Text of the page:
Jane Austen’s Emma is viewed by some as highly irritating—and by others as being arguably her finest novel.
I’ve always felt it was slightly different and couldn’t figure out why…but (since first picking it up at about fourteen :-) and progressing through various subsequent stages from irritation to enthusiasm), I’ve run across some most intriguing clues as to some of the possible why’s and wherefore’s of the difference.
First of all, Austen is always definitively and recognizably Austen, but—almost in how Elizabeth Gaskell was later playing with her style in North and South—I think Austen was doing something similar in Emma.
To begin with, she offers very little narrative commentary. Of course, in all her writing she’s most deftly and masterfully using character and action (which is part of why it’s so amazing!), but in Emma—to a quite incredible degree—she really seems to let the characters speak for themselves—saying (or observing) almost everything that has to be seen or said.
All the relationships are also very natural and understated—indeed almost offhand—taken for granted (except that they very much aren’t). Relationships are built years before the story starts so that when it does all the situations and tensions are already of longstanding. Everyone knows each other extremely well (or thinks they do)—but even when they don’t, there’s a ready familiarity between them; and all of it’s done with a very familial tone—family members and old friends left and right in need of direction, communication, charity, and love. Even the lover in Emma is a brotherly figure!
Emma has the distinction of having the only section from a man’s point of view (that I can think of) in all Austen’s work. Men are closely described, write letters, and have long dialogue passages in her other books, but (except for perhaps a very brief paragraph with Sir Bertram at the end of Mansfield Park), I think Chapter 41 in Emma (the alphabet box/‘blunder’ scene) told from Mr. Knightley’s perspective, stands alone as being narrated from within a male character—showing his thoughts and cogitations.
As an heiress, Emma has a fortune of 30,000£ (equal to Miss Darcy’s in P&P!) and bright and headstrong, she sets out to order her world according to her own desires. (And a note: generally I try not to mix book and movie reviews, but this aspect was brought out superbly in the ’09 film with their inclusion of Emma’s dolls and the line from Milton. Very well done, indeed!)
At the same time, while Emma likes to think of herself (and as she does) set the tone and manners, when it comes to men particularly she is very influenced by her company. She’s always analyzing different men’s qualities and personalities: her father, Mr. John Knightley, Frank, Mr. Weston, Mr. Elton, Mr. Martin, (Mr. Dixon), and Mr. Knightley (about whom there is much to be said ;-)). Ultimately, there are two main figures battling for sway over her: the false lover (who is dishonest even in the level of interest he shows) and the true lover who honestly refuses to give up on her, loving her through and through—challenging her with a zealous, tenacious love.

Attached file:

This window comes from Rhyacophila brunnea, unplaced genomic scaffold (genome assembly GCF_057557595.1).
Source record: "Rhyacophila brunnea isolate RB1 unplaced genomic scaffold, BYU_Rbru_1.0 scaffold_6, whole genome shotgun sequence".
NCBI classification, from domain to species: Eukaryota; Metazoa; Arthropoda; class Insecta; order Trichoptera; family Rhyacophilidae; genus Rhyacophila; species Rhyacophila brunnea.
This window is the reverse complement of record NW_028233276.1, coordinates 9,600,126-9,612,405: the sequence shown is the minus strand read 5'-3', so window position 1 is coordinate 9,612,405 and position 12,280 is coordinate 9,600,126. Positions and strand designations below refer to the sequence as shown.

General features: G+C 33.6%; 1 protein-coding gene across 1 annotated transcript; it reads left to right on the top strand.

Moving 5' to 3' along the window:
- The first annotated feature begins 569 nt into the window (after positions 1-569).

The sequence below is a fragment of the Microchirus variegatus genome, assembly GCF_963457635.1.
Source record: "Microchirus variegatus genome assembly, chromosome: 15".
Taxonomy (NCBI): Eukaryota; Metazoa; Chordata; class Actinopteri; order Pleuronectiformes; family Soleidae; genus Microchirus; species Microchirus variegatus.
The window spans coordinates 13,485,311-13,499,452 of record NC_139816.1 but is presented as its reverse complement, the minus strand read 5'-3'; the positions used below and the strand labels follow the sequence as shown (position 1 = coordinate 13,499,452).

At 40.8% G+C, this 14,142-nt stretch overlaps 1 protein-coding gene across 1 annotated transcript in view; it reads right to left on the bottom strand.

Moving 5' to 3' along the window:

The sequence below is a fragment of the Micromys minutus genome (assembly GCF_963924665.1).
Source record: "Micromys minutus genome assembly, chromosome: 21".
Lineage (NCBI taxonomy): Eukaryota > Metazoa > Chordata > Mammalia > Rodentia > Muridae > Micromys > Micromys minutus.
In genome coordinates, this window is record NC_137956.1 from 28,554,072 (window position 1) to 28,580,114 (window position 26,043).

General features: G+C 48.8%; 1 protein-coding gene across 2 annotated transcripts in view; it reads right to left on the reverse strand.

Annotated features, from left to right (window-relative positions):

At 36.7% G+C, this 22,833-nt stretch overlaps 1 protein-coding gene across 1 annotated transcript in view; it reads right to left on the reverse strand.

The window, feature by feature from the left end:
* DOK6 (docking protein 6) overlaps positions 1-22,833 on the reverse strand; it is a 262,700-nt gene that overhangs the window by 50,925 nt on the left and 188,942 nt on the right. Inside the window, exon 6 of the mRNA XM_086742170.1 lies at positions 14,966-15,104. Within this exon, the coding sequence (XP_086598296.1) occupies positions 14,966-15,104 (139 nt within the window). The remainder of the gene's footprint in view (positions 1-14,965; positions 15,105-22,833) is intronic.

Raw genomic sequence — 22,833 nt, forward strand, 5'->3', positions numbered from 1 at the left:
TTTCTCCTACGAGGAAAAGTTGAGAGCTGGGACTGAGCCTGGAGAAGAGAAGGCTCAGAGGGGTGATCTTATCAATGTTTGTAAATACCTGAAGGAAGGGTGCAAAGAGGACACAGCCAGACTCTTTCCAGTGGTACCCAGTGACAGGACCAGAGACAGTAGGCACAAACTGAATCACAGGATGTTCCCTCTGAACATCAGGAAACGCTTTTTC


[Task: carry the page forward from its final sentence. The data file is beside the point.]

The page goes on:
His love for her—and hers for him—shapes her even before she’s aware of it. It’s remarkable how almost incessantly she actually thinks about him—measuring her opinions against his. Her very definition of a man is clearly shaped by him.
And the goodness of Emma ultimately comes when Emma, seeking to control her world, comes to realize she can’t—can’t box things up and can’t order the lives of those around her. That is for God and God alone. (In this regard, Emma—as a story—is pretty amazing: on the one hand stressing the importance of respecting others’ God-given lives and particular callings, and yet—by definition—emphasizing each person’s responsibility towards and connectedness to everyone else!)
So as life around Emma desperately begins spinning out of control, as everything is slipping through her fingers, she finally realizes the full truth—both of what she’s done and to whom her heart belongs. Love—coming as a shock completely unarranged and unexpected—gives her world its final turn upside down (or rather right side up). And seeing the truth of her love and waywardness of errors, she turns and begins bearing fruit before her gardener (speaking metaphorically) returns from his trip to London near the end. And, of course, he does return—and love is wonderfully—incredibly—requited by love.
Yet for both of them, true love isn’t blind passion. Honesty, truth, and forbearance are the strong foundation for all their sudden, bewildering, breathtaking passion and desires. And in the truth of their love—rejoicing in the goodness of the loved one given by God in His perfect ways and time—each would contend humbly and gratefully that all of it is undeserved—all is a richness of blessing.